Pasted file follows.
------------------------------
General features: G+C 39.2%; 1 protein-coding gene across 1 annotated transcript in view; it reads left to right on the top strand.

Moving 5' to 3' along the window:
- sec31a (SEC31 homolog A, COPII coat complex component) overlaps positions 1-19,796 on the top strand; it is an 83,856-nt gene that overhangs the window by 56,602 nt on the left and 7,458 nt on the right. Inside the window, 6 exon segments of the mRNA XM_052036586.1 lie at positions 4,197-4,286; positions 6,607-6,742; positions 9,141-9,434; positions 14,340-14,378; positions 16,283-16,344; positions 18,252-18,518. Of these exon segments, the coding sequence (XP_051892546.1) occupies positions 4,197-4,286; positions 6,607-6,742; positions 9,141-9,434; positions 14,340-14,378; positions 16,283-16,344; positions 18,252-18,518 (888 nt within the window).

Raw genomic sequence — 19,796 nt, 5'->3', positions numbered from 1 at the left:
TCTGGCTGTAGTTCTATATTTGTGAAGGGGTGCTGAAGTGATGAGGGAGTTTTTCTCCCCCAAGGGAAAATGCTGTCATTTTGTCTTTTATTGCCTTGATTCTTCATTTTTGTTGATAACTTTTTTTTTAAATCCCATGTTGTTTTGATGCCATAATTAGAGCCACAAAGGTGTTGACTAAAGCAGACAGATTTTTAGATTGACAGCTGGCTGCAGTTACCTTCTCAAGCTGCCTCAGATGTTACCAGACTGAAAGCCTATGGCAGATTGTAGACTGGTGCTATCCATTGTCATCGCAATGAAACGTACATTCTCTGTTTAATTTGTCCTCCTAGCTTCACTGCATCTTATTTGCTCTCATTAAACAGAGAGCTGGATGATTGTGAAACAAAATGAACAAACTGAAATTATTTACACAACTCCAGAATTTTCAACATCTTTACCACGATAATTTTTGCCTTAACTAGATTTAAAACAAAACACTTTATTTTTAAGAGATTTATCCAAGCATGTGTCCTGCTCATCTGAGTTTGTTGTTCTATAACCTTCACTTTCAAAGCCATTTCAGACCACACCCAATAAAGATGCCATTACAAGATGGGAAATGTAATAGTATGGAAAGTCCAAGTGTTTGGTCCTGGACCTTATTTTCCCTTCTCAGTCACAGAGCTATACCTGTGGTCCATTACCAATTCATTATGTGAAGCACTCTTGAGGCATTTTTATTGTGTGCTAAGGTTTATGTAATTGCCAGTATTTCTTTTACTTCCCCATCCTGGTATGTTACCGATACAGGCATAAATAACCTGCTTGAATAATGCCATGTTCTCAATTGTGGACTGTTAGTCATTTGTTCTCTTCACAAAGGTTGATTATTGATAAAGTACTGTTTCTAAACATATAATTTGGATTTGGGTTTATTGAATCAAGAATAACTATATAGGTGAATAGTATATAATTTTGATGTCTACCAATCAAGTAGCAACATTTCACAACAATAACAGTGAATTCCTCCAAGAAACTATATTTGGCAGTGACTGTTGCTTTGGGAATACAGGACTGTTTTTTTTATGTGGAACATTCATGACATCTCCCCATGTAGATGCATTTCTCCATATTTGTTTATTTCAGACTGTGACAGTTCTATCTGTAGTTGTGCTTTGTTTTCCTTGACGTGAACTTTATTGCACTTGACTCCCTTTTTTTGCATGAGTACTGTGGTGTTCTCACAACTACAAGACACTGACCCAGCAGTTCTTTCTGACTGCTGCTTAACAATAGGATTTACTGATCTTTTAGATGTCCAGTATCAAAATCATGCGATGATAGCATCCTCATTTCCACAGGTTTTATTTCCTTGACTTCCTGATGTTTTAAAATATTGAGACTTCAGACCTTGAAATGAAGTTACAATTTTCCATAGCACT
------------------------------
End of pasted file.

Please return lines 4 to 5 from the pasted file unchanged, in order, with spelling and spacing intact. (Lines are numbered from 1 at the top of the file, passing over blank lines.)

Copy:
Raw genomic sequence — 19,796 nt, 5'->3', positions numbered from 1 at the left:
TCTGGCTGTAGTTCTATATTTGTGAAGGGGTGCTGAAGTGATGAGGGAGTTTTTCTCCCCCAAGGGAAAATGCTGTCATTTTGTCTTTTATTGCCTTGATTCTTCATTTTTGTTGATAACTTTTTTTTTAAATCCCATGTTGTTTTGATGCCATAATTAGAGCCACAAAGGTGTTGACTAAAGCAGACAGATTTTTAGATTGACAGCTGGCTGCAGTTACCTTCTCAAGCTGCCTCAGATGTTACCAGACTGAAAGCCTATGGCAGATTGTAGACTGGTGCTATCCATTGTCATCGCAATGAAACGTACATTCTCTGTTTAATTTGTCCTCCTAGCTTCACTGCATCTTATTTGCTCTCATTAAACAGAGAGCTGGATGATTGTGAAACAAAATGAACAAACTGAAATTATTTACACAACTCCAGAATTTTCAACATCTTTACCACGATAATTTTTGCCTTAACTAGATTTAAAACAAAACACTTTATTTTTAAGAGATTTATCCAAGCATGTGTCCTGCTCATCTGAGTTTGTTGTTCTATAACCTTCACTTTCAAAGCCATTTCAGACCACACCCAATAAAGATGCCATTACAAGATGGGAAATGTAATAGTATGGAAAGTCCAAGTGTTTGGTCCTGGACCTTATTTTCCCTTCTCAGTCACAGAGCTATACCTGTGGTCCATTACCAATTCATTATGTGAAGCACTCTTGAGGCATTTTTATTGTGTGCTAAGGTTTATGTAATTGCCAGTATTTCTTTTACTTCCCCATCCTGGTATGTTACCGATACAGGCATAAATAACCTGCTTGAATAATGCCATGTTCTCAATTGTGGACTGTTAGTCATTTGTTCTCTTCACAAAGGTTGATTATTGATAAAGTACTGTTTCTAAACATATAATTTGGATTTGGGTTTATTGAATCAAGAATAACTATATAGGTGAATAGTATATAATTTTGATGTCTACCAATCAAGTAGCAACATTTCACAACAATAACAGTGAATTCCTCCAAGAAACTATATTTGGCAGTGACTGTTGCTTTGGGAATACAGGACTGTTTTTTTTATGTGGAACATTCATGACATCTCCCCATGTAGATGCATTTCTCCATATTTGTTTATTTCAGACTGTGACAGTTCTATCTGTAGTTGTGCTTTGTTTTCCTTGACGTGAACTTTATTGCACTTGACTCCCTTTTTTTGCATGAGTACTGTGGTGTTCTCACAACTACAAGACACTGACCCAGCAGTTCTTTCTGACTGCTGCTTAACAATAGGATTTACTGATCTTTTAGATGTCCAGTATCAAAATCATGCGATGATAGCATCCTCATTTCCACAGGTTTTATTTCCTTGACTTCCTGATGTTTTAAAATATTGAGACTTCAGACCTTGAAATGAAGTTACAATTTTCCATAGCACT